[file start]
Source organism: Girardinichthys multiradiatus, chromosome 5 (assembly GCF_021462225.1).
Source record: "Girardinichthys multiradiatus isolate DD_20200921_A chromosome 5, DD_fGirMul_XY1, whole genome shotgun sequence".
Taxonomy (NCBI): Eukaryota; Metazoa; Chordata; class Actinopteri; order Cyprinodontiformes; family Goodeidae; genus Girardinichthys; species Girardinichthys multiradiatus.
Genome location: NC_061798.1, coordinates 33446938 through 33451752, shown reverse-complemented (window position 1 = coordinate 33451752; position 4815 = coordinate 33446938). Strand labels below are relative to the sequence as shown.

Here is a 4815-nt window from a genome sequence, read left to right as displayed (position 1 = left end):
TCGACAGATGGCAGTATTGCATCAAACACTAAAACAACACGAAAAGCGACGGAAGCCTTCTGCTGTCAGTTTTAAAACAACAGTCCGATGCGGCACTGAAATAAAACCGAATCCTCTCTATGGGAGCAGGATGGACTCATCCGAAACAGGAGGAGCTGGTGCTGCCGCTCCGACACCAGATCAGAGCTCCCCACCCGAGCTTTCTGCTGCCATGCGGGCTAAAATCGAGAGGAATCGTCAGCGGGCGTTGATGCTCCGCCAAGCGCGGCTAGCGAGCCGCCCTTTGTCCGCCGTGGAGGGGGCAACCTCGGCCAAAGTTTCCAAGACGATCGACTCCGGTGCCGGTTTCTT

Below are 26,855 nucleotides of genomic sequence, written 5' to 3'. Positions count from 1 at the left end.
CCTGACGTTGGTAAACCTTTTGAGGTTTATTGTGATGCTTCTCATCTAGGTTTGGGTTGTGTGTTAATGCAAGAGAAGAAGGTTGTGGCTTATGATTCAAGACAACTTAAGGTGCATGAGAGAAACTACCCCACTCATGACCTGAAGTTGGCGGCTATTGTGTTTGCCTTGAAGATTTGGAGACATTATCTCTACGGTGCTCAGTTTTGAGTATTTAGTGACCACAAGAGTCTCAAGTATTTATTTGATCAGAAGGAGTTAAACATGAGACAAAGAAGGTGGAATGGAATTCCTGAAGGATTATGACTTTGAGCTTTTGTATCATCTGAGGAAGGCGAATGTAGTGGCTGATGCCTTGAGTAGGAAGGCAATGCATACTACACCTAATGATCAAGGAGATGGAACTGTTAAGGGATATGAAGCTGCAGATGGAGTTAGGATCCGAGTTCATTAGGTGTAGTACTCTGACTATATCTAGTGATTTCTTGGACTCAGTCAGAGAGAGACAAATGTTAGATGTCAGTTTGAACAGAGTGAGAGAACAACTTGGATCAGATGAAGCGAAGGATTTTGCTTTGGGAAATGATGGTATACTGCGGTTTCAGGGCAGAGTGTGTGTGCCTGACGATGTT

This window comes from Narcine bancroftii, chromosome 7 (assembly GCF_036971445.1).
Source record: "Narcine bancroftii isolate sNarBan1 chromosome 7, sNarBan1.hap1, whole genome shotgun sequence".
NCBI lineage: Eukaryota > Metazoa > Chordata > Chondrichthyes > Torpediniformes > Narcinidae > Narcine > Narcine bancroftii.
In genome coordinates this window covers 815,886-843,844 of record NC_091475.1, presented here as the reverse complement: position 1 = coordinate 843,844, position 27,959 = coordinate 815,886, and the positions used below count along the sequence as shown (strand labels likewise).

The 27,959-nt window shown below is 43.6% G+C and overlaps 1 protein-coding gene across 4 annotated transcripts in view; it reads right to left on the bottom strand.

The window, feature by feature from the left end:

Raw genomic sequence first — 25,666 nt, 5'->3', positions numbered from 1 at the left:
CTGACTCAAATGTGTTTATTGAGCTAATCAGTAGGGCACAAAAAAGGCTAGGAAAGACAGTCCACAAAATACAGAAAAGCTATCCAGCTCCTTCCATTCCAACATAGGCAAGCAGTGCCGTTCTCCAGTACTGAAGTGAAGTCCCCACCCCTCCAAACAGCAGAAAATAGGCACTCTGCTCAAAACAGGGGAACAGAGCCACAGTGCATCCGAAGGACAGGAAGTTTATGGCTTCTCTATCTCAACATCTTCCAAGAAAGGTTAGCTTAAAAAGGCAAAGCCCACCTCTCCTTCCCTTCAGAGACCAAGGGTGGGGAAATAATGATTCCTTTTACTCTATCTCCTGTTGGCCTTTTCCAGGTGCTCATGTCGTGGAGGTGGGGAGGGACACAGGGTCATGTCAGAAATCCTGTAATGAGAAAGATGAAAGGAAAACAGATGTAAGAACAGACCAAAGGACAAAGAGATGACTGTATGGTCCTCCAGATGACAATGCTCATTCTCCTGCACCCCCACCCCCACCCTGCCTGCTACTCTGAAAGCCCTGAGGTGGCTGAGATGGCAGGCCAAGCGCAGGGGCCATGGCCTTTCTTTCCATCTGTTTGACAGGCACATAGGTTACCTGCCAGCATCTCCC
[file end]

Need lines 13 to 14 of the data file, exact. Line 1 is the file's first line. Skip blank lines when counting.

The 27,959-nt window shown below is 43.6% G+C and overlaps 1 protein-coding gene across 4 annotated transcripts in view; it reads right to left on the bottom strand.

The window, feature by feature from the left end: